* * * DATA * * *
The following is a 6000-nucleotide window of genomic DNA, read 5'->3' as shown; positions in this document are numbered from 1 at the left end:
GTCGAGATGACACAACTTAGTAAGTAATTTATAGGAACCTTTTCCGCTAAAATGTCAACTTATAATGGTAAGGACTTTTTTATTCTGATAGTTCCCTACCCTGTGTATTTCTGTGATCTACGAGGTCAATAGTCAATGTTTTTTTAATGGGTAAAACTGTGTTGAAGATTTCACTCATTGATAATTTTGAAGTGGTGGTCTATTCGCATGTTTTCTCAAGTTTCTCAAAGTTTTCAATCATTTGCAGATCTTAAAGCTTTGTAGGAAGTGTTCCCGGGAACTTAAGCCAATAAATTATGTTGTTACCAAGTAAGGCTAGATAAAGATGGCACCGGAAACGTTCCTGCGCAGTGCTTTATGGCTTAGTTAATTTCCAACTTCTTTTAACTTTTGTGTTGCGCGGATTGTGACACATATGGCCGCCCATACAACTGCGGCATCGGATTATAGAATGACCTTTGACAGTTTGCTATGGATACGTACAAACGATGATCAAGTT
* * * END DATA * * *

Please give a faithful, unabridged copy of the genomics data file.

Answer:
The following is a 6000-nucleotide window of genomic DNA, read 5'->3' as shown; positions in this document are numbered from 1 at the left end:
GTCGAGATGACACAACTTAGTAAGTAATTTATAGGAACCTTTTCCGCTAAAATGTCAACTTATAATGGTAAGGACTTTTTTATTCTGATAGTTCCCTACCCTGTGTATTTCTGTGATCTACGAGGTCAATAGTCAATGTTTTTTTAATGGGTAAAACTGTGTTGAAGATTTCACTCATTGATAATTTTGAAGTGGTGGTCTATTCGCATGTTTTCTCAAGTTTCTCAAAGTTTTCAATCATTTGCAGATCTTAAAGCTTTGTAGGAAGTGTTCCCGGGAACTTAAGCCAATAAATTATGTTGTTACCAAGTAAGGCTAGATAAAGATGGCACCGGAAACGTTCCTGCGCAGTGCTTTATGGCTTAGTTAATTTCCAACTTCTTTTAACTTTTGTGTTGCGCGGATTGTGACACATATGGCCGCCCATACAACTGCGGCATCGGATTATAGAATGACCTTTGACAGTTTGCTATGGATACGTACAAACGATGATCAAGTT